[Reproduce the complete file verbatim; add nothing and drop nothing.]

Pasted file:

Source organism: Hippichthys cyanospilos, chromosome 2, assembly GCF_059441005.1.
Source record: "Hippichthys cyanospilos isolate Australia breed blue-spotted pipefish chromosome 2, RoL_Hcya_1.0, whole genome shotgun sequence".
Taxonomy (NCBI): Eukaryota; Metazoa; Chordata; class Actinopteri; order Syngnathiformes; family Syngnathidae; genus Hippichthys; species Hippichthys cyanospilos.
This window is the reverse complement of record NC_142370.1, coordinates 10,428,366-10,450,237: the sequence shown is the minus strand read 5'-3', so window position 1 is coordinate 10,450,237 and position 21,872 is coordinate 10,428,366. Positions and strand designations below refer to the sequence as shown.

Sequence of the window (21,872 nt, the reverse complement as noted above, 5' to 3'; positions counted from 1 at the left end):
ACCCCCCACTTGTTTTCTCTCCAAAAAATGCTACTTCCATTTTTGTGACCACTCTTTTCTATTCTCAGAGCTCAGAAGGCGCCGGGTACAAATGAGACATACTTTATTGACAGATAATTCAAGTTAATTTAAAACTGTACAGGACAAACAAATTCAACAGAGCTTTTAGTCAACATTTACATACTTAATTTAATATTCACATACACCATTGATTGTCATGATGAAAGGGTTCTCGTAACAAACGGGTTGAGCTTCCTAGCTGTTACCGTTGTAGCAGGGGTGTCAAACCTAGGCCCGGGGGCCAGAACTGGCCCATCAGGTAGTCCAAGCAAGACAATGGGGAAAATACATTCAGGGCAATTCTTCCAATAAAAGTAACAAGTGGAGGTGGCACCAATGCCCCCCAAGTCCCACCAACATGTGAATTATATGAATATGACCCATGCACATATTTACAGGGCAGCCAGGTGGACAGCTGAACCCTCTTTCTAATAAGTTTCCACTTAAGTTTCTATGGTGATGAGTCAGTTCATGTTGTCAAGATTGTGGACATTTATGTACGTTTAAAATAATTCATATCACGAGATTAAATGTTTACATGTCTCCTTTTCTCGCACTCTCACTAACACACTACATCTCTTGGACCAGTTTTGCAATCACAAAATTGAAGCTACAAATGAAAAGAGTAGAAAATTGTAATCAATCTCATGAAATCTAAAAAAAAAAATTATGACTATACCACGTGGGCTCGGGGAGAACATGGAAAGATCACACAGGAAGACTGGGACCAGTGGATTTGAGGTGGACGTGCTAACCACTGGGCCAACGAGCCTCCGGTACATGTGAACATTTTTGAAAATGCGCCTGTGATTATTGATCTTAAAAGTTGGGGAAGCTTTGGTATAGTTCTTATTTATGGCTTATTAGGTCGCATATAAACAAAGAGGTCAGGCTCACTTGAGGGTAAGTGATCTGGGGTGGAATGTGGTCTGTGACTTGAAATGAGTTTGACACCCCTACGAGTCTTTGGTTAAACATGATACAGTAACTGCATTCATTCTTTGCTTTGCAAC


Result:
Source organism: Hippichthys cyanospilos, chromosome 2, assembly GCF_059441005.1.
Source record: "Hippichthys cyanospilos isolate Australia breed blue-spotted pipefish chromosome 2, RoL_Hcya_1.0, whole genome shotgun sequence".
Taxonomy (NCBI): Eukaryota; Metazoa; Chordata; class Actinopteri; order Syngnathiformes; family Syngnathidae; genus Hippichthys; species Hippichthys cyanospilos.
This window is the reverse complement of record NC_142370.1, coordinates 10,428,366-10,450,237: the sequence shown is the minus strand read 5'-3', so window position 1 is coordinate 10,450,237 and position 21,872 is coordinate 10,428,366. Positions and strand designations below refer to the sequence as shown.

Sequence of the window (21,872 nt, the reverse complement as noted above, 5' to 3'; positions counted from 1 at the left end):
ACCCCCCACTTGTTTTCTCTCCAAAAAATGCTACTTCCATTTTTGTGACCACTCTTTTCTATTCTCAGAGCTCAGAAGGCGCCGGGTACAAATGAGACATACTTTATTGACAGATAATTCAAGTTAATTTAAAACTGTACAGGACAAACAAATTCAACAGAGCTTTTAGTCAACATTTACATACTTAATTTAATATTCACATACACCATTGATTGTCATGATGAAAGGGTTCTCGTAACAAACGGGTTGAGCTTCCTAGCTGTTACCGTTGTAGCAGGGGTGTCAAACCTAGGCCCGGGGGCCAGAACTGGCCCATCAGGTAGTCCAAGCAAGACAATGGGGAAAATACATTCAGGGCAATTCTTCCAATAAAAGTAACAAGTGGAGGTGGCACCAATGCCCCCCAAGTCCCACCAACATGTGAATTATATGAATATGACCCATGCACATATTTACAGGGCAGCCAGGTGGACAGCTGAACCCTCTTTCTAATAAGTTTCCACTTAAGTTTCTATGGTGATGAGTCAGTTCATGTTGTCAAGATTGTGGACATTTATGTACGTTTAAAATAATTCATATCACGAGATTAAATGTTTACATGTCTCCTTTTCTCGCACTCTCACTAACACACTACATCTCTTGGACCAGTTTTGCAATCACAAAATTGAAGCTACAAATGAAAAGAGTAGAAAATTGTAATCAATCTCATGAAATCTAAAAAAAAAAATTATGACTATACCACGTGGGCTCGGGGAGAACATGGAAAGATCACACAGGAAGACTGGGACCAGTGGATTTGAGGTGGACGTGCTAACCACTGGGCCAACGAGCCTCCGGTACATGTGAACATTTTTGAAAATGCGCCTGTGATTATTGATCTTAAAAGTTGGGGAAGCTTTGGTATAGTTCTTATTTATGGCTTATTAGGTCGCATATAAACAAAGAGGTCAGGCTCACTTGAGGGTAAGTGATCTGGGGTGGAATGTGGTCTGTGACTTGAAATGAGTTTGACACCCCTACGAGTCTTTGGTTAAACATGATACAGTAACTGCATTCATTCTTTGCTTTGCAAC